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Friday, August 12, 2016

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Hello Bill,

I find your review of Betti's terrific book just excellent. It will be great to have it in the next issue of Metaphysica!

Here you can find some comments:

1. With respect to Betti's assumption that Armstrong's facts are designed to solve the unity problem. As I understand Armstrong's factualism (from the 70ties to 90ties), it is intended to solve two related problems: (a) the problem of universals and (b) truthmaking. Betti seems to be focused only on truthmaking to criticize Armstrong's view on non-mereological composition. But the big problem of non-mereological composition in Armstrong's ontology arises in the context of the problem of universals. Armstrong needs to defend that facts have a non-mereological mode of composition to defend his identity view by which properties are capable of being constituents of more than one fact, i.e, multiple location. So, Armstrong would always resist Betti's general conclusion of reducing facts to sums, because he needs non-mereological composition to solve the problem of multiple location of property universals, and the mereological composition of mereological sums, according to Armstrong, cannot solve it.

2. As to sums with Betti's relata-specific relations, it seems to me that if the entities of a mereological sum are related by a certain relation, then the resulting entity will be a mereological whole with parts related to each other, but not a mereological sum where the parts of the whole are not related to each other. In this regard, I wonder: to what extent Betti's approach to facts really avoids non-mereological composition? Is not she really offering a new kind of it? For she seems to be defending that there is a kind of whole without mereological composition, i.e., a kind of whole governed by special bearers and special relations, a sort of whole that is not governed by the laws of mereological calculus.

3. You write: "An internal relation is then one that is not grounded in corresponding properties and is not an entity in addition to its relata." Is this definition of an internal relation right?

Many thanks for this amazing review!

All the best,
Javi

Thanks for the comments, Javi. I'm glad you liked the review. I will get a revised electronic copy to you in a couple of days.

As for #3, You are right: there is a typographical error. It should read: "An internal relation is then one that IS grounded in corresponding properties and is not an entity in addition to its relata."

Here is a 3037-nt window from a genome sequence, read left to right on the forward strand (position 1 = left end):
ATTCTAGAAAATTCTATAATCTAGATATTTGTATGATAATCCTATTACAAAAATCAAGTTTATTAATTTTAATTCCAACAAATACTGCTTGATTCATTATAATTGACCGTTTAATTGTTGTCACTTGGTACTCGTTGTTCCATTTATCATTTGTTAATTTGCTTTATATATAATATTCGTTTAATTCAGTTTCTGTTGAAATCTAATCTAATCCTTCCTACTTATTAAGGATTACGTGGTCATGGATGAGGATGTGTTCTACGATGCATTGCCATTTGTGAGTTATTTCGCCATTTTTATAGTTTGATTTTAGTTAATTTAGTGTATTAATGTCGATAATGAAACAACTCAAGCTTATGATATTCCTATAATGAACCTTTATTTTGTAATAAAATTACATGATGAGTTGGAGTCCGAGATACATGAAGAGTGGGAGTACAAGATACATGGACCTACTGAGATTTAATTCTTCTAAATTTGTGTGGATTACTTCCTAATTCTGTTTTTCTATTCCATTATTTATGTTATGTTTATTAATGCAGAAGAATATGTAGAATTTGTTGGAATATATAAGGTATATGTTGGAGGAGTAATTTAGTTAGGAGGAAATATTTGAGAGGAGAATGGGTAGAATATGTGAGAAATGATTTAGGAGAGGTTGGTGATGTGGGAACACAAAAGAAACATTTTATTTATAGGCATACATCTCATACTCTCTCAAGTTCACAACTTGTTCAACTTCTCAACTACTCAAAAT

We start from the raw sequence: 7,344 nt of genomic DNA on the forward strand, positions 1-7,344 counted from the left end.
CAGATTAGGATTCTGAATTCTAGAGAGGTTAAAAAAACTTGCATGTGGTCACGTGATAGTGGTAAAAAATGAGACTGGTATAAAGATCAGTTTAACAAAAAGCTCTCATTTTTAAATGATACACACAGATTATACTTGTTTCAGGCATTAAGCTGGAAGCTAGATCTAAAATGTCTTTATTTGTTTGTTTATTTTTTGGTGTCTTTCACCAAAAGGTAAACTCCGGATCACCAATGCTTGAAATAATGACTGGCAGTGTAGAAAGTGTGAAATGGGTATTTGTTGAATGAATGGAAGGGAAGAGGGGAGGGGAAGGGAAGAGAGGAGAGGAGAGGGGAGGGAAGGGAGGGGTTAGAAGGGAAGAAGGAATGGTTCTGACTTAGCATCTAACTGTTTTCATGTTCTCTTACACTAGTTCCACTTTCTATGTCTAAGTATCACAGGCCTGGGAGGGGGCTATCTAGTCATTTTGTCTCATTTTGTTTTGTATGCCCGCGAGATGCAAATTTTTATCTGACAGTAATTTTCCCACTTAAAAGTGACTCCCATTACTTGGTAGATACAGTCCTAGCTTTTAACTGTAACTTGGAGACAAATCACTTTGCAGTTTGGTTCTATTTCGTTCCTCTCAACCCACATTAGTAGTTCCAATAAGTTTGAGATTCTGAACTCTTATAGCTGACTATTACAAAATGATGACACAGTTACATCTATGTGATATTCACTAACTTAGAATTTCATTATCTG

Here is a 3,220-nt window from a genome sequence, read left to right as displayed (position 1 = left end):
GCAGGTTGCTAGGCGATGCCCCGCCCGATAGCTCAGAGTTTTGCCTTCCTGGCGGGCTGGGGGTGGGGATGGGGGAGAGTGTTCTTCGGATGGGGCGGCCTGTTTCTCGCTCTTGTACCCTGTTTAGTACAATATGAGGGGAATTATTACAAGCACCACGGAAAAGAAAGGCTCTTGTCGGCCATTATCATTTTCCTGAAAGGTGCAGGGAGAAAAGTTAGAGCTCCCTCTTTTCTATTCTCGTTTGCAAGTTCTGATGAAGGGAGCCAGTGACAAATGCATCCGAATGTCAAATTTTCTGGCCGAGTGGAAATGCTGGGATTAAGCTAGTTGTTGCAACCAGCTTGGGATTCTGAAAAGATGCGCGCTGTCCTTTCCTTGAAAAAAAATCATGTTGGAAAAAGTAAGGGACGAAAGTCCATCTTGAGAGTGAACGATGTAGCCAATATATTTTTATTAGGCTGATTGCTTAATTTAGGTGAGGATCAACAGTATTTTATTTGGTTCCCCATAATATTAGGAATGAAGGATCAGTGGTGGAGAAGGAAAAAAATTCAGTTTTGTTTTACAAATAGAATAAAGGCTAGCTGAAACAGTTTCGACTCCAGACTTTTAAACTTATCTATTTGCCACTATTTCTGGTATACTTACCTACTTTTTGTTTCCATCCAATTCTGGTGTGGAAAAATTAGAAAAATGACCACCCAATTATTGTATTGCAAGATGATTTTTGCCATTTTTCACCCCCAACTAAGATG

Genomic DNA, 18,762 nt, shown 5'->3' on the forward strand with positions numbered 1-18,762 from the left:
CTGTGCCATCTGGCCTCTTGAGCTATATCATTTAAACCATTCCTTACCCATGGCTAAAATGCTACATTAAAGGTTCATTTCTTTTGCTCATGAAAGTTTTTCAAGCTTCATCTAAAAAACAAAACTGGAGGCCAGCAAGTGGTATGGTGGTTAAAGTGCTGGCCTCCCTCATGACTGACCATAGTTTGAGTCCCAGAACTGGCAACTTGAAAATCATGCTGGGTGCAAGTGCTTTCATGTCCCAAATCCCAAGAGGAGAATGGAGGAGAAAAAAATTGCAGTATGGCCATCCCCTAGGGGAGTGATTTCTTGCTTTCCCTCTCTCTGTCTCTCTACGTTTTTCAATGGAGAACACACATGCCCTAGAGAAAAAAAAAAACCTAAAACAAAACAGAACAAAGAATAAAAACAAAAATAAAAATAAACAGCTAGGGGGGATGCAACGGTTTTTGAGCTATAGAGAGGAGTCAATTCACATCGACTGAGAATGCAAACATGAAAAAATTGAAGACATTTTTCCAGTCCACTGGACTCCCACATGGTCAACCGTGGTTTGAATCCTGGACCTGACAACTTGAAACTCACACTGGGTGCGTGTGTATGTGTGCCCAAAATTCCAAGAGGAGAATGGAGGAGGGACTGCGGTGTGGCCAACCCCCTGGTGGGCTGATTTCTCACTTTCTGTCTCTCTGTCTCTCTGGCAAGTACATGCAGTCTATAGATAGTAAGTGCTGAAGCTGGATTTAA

For example, suppose A is red and B is (the same shade) of red. Then A and B stand in the *same color as* relation. This relation is grounded in the intrinsic property of being red shared by A and B. It is not an entity over and above its relata and their properties.

As for #2, you are definitely on to something. Suppose a is a particular and __F is a bearer-dependent property. This property exists iff it is attached to a. The particular can exist without the property, but the property cannot exist without that very particular. So there cannot exist the sum a + __F "where the parts of the whole are not related to each other."

Your point seems to be that the composition in Fa is unmereological.

Part of the puzzle here is that we tend to think of mereological sums as collections in which abstraction is made from connections among the parts. So if there is the sum a + F, this cannot be identical to Fa -- in which case something more is required to get to Fa. And this will be an unmereological form of composition.

Is this a fair summary of your point?

You are more than welcome, Bill!

Thanks also for the clarification of the definition of an internal relation.

As to #2, yes, that is a fair summary of my point.

I have simplified the aporia we discussed by email, and which I believe is related to the points you raise in the review above.

1. Language signifies reality (C facts?)
2. What language signifies has a grammatical structure (P facts?)
3. Reality does not have a grammatical structure
All three have strong demands on acceptance, but all three cannot be true.

(1) If language did not signify reality, how could we use language to communicate our thoughts beliefs about reality?
(2) If meaning is compositional, and the component parts correspond to the words, then what language signifies has a grammatical structure.
But (3) it is implausible that reality, i.e. the world as it actually is, independent of any representation of it, has a grammatical structure.

I don't like the word 'signifies.' How many analytic philosophers use it?

Here is my preferred aporetic triad:

A. Some sentences are true in virtue of their correspondence with extralinguistic reality.

B. If so, then reality must have a sentence-like structure.

C. Reality does not have a sentence-like structure.

This is a nasty little puzzle since this trio is inconsistent. And yet one can make a plausible case for each member of the trio.

Do you want to discuss the problem in this form?

>>Do you want to discuss the problem in this form?

That will do.

Wittgenstein: "a name ought really to signify a simple".

So which of your A B C above do you reject? I am tempted to reject B. If there is a correspondence as asserted by A, then language and reality have to correspond in virtue of something. Perhaps that 'something' is not the sentence structure, but something else?

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